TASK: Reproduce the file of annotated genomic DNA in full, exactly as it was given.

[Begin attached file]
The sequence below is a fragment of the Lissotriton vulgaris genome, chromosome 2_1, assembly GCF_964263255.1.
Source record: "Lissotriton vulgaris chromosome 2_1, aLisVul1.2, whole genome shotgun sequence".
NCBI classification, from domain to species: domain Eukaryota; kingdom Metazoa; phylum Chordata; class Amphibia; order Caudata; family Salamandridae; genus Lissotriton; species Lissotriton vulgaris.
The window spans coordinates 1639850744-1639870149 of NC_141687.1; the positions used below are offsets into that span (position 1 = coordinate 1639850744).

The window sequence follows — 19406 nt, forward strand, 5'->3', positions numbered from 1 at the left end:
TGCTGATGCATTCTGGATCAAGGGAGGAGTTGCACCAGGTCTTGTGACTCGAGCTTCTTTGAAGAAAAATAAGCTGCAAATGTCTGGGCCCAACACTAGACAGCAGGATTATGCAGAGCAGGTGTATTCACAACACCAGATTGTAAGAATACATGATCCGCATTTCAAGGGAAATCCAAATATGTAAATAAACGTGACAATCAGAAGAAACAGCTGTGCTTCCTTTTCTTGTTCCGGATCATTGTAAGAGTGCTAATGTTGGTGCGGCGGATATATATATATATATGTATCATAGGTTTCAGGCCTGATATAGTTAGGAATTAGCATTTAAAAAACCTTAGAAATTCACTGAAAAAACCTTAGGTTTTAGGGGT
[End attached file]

The sequence below is a fragment of the Lissotriton vulgaris genome, chromosome 2_1, assembly GCF_964263255.1.
Source record: "Lissotriton vulgaris chromosome 2_1, aLisVul1.2, whole genome shotgun sequence".
NCBI classification, from domain to species: domain Eukaryota; kingdom Metazoa; phylum Chordata; class Amphibia; order Caudata; family Salamandridae; genus Lissotriton; species Lissotriton vulgaris.
The window spans coordinates 1639850744-1639870149 of NC_141687.1; the positions used below are offsets into that span (position 1 = coordinate 1639850744).

The window sequence follows — 19406 nt, forward strand, 5'->3', positions numbered from 1 at the left end:
TGCTGATGCATTCTGGATCAAGGGAGGAGTTGCACCAGGTCTTGTGACTCGAGCTTCTTTGAAGAAAAATAAGCTGCAAATGTCTGGGCCCAACACTAGACAGCAGGATTATGCAGAGCAGGTGTATTCACAACACCAGATTGTAAGAATACATGATCCGCATTTCAAGGGAAATCCAAATATGTAAATAAACGTGACAATCAGAAGAAACAGCTGTGCTTCCTTTTCTTGTTCCGGATCATTGTAAGAGTGCTAATGTTGGTGCGGCGGATATATATATATATATGTATCATAGGTTTCAGGCCTGATATAGTTAGGAATTAGCATTTAAAAAACCTTAGAAATTCACTGAAAAAACCTTAGGTTTTAGGGGT